17. The method of claim 1 wherein the indicating that the input of the language unit is input of a language unit that shares the first similarity with the desired language unit is accomplished by making a designated movement with a writing instrument.
18. The method of claim 1 wherein at least one similarity of the language units is visual.
19. The method of claim 1 wherein at least one similarity of the language units is meaning.
20. The method of claim 1 wherein the language units are alphabetic words.
Description
FIELD OF THE INVENTION

Computer text entry, and, more particularly, methods of input of Chinese characters.

BACKGROUND OF THE INVENTION

The average student in China is said to know about 3500 characters when the student leaves secondary school. For those educated beyond the secondary school level the numbers are said to be significantly higher. But many people, even the best educated, find that sometimes they can not call to mind the exact look of a character even though they recognize it easily when they see it in print.

Not surprisingly, then, a continuing problem for even the most competent users of computer text-entry methods for Chinese is that they sometimes find themselves at a loss when trying to enter a character with non-phonetic entry methods, including keyboard entry and handwriting on an electronic pad or screen. Another barrier to such non-phonetic character entry is that the user sometimes forgets not only the look of the character but the standard stroke order of the character; each of these problems not only creates difficulties for handwriting input on an electronic pad or screen but also for non-phonetic keyboard entry. Another issue for handwriting recognition is that since handwriting recognition software is based on statistical data gained from a sample of possible users, the user of handwriting recognition programs not only can have the problem of not remembering the look of the character or the stroke order, but also may find that the computer does not recognize the entry simply because of the user's handwriting style. And handwriting acceptance by the recognition program usually will vary from character to character for an individual user.

Partly because of such problems with non-phonetic character entry, phonetic keyboard entry remains the character entry method most commonly used.

But neither are phonetic entry methods immune to character entry problems. Pinyin, a method of using Western alphabet to spell out the sounds of Chinese characters, is taught in virtually all of China's elementary schools. But many fail to master Pinyin so completely as to have great confidence in its use. Pinyin spelling is sometimes forgotten just when a user needs to input the character. This is especially true for those whose native tongue is not Beijing Mandarin (referred to also as Putonghua—‘the common language’, which is the standard taught in the schools) but another dialect of Chinese. It can also create difficulties for those whose native language is Mandarin but whose local pronunciation differs from Beijing Mandarin (the Putonghua standard) as much as does that between speakers of U.S. English in New England and Alabama. Yet another problem for phonetic character entry is that obviously neither Pinyin nor any other phonetic input method can be used to enter characters which the user cannot pronounce, a problem that can result both with unfamiliar characters as well as from common variations in pronunciation.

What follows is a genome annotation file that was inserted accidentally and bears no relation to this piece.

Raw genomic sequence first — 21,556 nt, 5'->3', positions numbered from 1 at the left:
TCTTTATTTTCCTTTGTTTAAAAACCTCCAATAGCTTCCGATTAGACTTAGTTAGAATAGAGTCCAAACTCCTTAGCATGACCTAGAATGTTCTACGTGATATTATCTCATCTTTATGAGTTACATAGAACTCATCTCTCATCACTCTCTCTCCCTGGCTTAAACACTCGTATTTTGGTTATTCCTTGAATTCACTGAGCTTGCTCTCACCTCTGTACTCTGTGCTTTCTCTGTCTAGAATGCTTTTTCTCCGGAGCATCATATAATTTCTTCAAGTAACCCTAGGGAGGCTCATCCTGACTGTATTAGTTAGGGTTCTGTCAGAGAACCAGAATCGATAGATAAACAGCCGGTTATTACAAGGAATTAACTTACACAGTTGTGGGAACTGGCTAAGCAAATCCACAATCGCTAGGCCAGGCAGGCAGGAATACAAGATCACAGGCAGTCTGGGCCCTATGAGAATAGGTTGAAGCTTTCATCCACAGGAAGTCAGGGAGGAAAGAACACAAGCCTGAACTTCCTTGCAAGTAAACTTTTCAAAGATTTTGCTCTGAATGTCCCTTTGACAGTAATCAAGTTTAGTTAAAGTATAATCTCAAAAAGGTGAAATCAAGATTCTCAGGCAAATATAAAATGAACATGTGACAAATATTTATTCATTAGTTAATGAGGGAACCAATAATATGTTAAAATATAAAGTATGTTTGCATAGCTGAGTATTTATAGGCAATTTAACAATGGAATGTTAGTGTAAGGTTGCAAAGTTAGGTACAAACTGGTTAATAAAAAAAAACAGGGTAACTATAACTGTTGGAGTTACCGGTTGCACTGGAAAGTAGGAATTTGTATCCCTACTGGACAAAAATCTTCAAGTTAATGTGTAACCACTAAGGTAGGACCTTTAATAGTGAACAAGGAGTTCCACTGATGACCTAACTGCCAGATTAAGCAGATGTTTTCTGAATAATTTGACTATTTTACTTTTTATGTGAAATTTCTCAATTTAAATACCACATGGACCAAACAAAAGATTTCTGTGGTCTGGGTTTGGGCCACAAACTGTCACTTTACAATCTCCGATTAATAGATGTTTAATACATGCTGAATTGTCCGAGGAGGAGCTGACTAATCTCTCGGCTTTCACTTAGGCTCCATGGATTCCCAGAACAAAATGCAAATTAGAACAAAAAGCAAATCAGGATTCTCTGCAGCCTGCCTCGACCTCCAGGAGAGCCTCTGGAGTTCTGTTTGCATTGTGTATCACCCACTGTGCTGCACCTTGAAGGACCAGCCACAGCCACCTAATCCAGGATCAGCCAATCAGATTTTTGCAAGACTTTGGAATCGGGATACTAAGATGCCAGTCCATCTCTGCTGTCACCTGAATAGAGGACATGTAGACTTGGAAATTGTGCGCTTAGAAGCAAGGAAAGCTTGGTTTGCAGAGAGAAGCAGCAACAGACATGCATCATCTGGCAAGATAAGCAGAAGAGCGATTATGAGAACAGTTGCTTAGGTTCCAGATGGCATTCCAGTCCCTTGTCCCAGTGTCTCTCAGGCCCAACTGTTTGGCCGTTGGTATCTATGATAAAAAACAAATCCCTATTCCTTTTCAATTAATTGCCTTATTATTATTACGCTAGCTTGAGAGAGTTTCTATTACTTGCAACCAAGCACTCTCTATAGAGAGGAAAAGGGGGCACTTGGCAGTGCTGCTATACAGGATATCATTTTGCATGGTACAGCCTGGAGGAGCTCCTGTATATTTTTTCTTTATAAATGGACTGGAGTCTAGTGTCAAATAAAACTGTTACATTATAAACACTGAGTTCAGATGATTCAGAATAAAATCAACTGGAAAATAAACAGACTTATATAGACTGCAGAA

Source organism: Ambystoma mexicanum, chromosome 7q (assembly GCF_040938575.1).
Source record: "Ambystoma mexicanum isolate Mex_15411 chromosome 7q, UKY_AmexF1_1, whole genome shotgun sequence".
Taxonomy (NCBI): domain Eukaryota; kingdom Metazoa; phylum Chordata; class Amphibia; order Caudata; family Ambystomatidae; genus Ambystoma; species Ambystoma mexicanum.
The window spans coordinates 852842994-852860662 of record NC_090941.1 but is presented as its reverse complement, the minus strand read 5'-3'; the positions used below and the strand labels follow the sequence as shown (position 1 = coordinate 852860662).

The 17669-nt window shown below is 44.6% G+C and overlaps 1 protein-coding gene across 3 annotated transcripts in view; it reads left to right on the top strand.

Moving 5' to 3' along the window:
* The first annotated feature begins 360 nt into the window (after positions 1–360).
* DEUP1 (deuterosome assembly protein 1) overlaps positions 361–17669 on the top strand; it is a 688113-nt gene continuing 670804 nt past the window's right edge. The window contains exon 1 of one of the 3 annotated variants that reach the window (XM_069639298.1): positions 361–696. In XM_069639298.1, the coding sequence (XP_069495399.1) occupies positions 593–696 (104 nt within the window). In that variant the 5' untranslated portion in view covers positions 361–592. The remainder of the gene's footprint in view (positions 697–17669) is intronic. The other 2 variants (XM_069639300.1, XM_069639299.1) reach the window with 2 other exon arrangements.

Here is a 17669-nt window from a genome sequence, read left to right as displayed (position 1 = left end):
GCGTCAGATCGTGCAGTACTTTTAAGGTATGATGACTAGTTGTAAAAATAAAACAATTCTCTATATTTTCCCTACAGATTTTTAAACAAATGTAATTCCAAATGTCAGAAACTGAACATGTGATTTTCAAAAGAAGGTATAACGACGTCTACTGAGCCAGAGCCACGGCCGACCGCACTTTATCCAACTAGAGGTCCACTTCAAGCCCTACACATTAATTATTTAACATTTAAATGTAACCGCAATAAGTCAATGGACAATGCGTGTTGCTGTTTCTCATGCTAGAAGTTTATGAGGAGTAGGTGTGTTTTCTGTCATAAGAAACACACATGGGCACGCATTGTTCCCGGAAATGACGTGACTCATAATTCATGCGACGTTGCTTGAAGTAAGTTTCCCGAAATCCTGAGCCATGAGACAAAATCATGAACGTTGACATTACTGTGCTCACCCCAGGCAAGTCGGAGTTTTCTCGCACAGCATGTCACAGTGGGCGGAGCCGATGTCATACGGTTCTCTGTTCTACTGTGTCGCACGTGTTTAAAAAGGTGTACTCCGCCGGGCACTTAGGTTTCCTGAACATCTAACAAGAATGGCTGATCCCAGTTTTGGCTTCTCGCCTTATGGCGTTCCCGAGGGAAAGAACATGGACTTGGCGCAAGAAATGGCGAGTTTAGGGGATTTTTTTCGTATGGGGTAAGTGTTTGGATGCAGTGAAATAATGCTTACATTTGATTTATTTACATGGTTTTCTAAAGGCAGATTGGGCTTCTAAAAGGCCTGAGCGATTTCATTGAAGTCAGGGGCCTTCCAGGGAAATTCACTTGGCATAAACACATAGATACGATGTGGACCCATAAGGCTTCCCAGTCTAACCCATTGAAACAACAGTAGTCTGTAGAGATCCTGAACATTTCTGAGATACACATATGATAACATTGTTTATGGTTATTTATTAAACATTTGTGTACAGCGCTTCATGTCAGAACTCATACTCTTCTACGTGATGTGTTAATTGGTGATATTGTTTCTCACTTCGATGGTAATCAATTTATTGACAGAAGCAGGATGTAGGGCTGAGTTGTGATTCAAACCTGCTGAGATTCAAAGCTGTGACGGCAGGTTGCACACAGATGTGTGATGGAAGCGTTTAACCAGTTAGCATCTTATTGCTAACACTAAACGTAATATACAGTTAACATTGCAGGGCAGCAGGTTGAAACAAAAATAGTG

When the user's pronunciation of the needed character is not standard, or the user needs to input an unfamiliar character the difficulty of phonetic input often causes the user to turn to non-phonetic entry of the character, which as noted heretofore presents problems of its own.

Many methods of Chinese character input have a steep learning curve—which varies for each user—and all entry methods are imperfect. What is needed is a simple alternative method of text input which will allow a user to more easily input characters that the user can neither spell nor pronounce in standard Putonghua, and/or cannot visualize, and/or has forgotten the stroke order of, and/or has difficulty writing clearly on an electronic pad. Not only would this provide help to users of phonetic text input, it also would enhance the appeal of non-phonetic character input. Since the beginning of computer entry of Chinese characters several decades ago, difficulty with character image recall has been a significant barrier to widespread adoption of non-phonetic input methods, and continues to be so today.

SUMMARY OF THE INVENTION

The computer-implemented text entry method disclosed herein allows the user to base Chinese text entry on pronunciation without requiring any knowledge of phonetics. Rather than directly entering a desired Chinese character, the user enters an alternative character that rhymes with the desired character. After input of the alternative rhyming character causes the display of the alternative rhyming character, the user selects the entered alternative rhyming character, then indicates that the entry is an alternative rhyming entry, rather than the desired entry. The user's indication that the entry is an alternative rhyming entry causes the display of index characters that rhyme with the entered alternative rhyming character and represent groups of one or more homophones that rhyme both with the entered alternative character and with the desired character. Unless the desired character happens to be one of the index characters displayed, the user selects from the display of index characters the index character that is a homophone of the desired character. This selection of an index character causes a display of homophones of the index character, among which is included the desired character. The user then selects the desired character and sends it to the text line. If the desired character is not displayed, the user then asks for a display of non-standard-rhymes.